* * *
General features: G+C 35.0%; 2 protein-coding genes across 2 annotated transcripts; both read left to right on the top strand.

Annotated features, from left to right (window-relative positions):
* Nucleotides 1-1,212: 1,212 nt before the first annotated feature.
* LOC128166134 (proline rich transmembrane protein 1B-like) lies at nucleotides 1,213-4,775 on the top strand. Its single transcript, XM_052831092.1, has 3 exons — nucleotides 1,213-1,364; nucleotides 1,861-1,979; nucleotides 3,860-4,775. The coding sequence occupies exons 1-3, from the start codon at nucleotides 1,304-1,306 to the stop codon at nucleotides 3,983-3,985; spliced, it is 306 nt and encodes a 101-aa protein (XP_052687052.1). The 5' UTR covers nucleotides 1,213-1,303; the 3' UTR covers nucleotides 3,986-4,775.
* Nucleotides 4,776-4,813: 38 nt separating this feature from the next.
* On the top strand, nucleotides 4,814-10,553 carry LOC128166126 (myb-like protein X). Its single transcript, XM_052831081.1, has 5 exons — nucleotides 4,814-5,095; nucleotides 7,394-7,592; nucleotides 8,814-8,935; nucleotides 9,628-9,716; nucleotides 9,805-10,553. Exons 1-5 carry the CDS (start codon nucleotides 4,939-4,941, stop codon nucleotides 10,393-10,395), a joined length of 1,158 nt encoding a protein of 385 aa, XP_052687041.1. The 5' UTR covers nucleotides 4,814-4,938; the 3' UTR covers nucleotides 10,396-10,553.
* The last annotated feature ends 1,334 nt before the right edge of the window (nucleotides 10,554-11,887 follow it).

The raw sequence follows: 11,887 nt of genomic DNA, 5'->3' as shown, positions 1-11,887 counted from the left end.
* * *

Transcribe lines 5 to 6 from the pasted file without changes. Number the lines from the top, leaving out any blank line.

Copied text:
* Nucleotides 4,776-4,813: 38 nt separating this feature from the next.
* On the top strand, nucleotides 4,814-10,553 carry LOC128166126 (myb-like protein X). Its single transcript, XM_052831081.1, has 5 exons — nucleotides 4,814-5,095; nucleotides 7,394-7,592; nucleotides 8,814-8,935; nucleotides 9,628-9,716; nucleotides 9,805-10,553. Exons 1-5 carry the CDS (start codon nucleotides 4,939-4,941, stop codon nucleotides 10,393-10,395), a joined length of 1,158 nt encoding a protein of 385 aa, XP_052687041.1. The 5' UTR covers nucleotides 4,814-4,938; the 3' UTR covers nucleotides 10,396-10,553.